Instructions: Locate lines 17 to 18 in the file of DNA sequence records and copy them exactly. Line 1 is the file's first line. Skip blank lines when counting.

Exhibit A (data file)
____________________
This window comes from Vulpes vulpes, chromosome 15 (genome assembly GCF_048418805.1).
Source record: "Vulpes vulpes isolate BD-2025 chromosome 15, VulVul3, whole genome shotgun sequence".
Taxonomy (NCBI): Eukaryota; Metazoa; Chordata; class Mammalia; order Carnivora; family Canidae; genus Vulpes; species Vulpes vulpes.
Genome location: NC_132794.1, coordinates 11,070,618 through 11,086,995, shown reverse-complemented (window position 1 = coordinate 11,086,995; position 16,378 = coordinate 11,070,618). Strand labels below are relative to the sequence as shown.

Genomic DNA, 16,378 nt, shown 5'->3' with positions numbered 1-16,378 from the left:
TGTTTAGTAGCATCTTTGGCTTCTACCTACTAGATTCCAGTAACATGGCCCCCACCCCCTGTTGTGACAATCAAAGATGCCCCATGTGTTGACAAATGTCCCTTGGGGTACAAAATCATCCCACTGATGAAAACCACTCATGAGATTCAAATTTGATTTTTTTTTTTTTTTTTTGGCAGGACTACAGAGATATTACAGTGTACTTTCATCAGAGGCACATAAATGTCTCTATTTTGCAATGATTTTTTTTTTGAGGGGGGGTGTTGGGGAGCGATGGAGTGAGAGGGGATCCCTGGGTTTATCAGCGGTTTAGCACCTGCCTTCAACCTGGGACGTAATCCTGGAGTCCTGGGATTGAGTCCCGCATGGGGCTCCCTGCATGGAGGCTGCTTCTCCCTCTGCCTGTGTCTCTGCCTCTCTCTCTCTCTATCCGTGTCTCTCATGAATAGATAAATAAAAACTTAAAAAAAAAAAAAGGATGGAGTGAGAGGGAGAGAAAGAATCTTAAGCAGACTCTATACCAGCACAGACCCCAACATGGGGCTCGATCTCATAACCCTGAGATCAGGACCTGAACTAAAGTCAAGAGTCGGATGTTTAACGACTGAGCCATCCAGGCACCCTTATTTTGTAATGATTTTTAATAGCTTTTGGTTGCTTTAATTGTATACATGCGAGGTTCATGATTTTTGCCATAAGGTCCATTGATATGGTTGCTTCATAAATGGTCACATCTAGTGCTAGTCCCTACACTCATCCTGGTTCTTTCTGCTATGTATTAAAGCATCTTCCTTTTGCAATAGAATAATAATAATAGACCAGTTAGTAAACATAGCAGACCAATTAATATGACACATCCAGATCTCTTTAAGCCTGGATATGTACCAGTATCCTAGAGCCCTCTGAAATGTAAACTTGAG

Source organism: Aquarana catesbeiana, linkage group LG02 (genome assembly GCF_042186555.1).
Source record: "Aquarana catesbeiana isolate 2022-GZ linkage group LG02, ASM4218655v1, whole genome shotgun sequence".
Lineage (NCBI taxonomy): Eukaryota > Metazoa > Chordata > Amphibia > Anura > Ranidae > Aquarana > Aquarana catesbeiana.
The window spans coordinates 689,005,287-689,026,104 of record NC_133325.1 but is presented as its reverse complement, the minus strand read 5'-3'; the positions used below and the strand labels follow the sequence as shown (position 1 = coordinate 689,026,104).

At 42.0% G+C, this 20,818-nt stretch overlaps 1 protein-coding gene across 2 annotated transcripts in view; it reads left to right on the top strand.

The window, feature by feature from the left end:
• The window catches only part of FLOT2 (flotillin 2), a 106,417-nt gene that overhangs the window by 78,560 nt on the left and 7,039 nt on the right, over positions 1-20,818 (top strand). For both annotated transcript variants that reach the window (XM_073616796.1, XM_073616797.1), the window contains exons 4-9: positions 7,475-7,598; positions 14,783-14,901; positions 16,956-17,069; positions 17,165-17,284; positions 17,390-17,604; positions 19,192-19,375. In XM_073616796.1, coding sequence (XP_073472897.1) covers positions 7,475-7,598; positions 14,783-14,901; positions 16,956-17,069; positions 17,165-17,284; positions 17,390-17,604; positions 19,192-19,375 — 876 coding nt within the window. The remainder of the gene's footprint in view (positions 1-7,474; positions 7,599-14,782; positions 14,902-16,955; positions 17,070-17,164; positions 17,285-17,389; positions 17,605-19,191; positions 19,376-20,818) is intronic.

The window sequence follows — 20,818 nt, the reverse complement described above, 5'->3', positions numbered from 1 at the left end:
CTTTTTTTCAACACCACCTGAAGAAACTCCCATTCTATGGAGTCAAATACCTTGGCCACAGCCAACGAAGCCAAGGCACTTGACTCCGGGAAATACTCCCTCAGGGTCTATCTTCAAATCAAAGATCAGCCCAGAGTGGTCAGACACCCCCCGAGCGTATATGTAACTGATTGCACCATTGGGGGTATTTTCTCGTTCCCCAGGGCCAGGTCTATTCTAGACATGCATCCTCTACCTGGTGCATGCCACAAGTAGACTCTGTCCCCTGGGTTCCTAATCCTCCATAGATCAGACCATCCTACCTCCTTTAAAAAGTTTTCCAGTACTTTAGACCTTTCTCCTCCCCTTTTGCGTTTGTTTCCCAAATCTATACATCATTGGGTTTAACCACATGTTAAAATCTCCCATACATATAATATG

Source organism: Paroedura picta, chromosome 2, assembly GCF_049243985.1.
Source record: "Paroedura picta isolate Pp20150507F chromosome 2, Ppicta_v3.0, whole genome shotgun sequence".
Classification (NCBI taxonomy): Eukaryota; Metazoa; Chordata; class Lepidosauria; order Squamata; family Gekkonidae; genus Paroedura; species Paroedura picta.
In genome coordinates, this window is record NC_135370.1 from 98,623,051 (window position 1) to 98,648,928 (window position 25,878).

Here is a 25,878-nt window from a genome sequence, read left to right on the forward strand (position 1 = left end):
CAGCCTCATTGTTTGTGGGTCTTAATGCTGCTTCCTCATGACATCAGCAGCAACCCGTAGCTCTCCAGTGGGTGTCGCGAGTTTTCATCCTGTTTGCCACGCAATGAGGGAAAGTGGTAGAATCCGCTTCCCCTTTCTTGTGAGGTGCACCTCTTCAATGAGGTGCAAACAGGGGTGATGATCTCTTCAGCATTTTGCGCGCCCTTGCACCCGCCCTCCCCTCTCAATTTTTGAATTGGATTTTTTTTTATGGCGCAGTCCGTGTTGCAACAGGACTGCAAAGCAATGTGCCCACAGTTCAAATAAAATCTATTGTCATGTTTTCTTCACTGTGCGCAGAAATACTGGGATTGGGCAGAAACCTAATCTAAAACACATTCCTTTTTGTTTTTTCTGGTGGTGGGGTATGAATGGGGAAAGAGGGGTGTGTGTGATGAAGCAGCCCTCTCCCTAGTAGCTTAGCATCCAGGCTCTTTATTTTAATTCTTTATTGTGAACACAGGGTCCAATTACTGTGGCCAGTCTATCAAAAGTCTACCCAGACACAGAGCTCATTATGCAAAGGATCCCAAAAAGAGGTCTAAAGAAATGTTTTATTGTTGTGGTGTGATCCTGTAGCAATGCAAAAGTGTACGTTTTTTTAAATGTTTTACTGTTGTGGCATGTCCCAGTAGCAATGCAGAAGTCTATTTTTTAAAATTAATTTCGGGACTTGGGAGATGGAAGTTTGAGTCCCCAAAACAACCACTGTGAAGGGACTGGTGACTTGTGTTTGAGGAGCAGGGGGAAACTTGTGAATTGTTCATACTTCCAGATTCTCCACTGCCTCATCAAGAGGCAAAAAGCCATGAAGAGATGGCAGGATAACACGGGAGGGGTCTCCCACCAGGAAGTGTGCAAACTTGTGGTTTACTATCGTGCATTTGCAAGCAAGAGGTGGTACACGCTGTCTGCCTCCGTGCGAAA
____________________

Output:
Source record: "Paroedura picta isolate Pp20150507F chromosome 2, Ppicta_v3.0, whole genome shotgun sequence".
Classification (NCBI taxonomy): Eukaryota; Metazoa; Chordata; class Lepidosauria; order Squamata; family Gekkonidae; genus Paroedura; species Paroedura picta.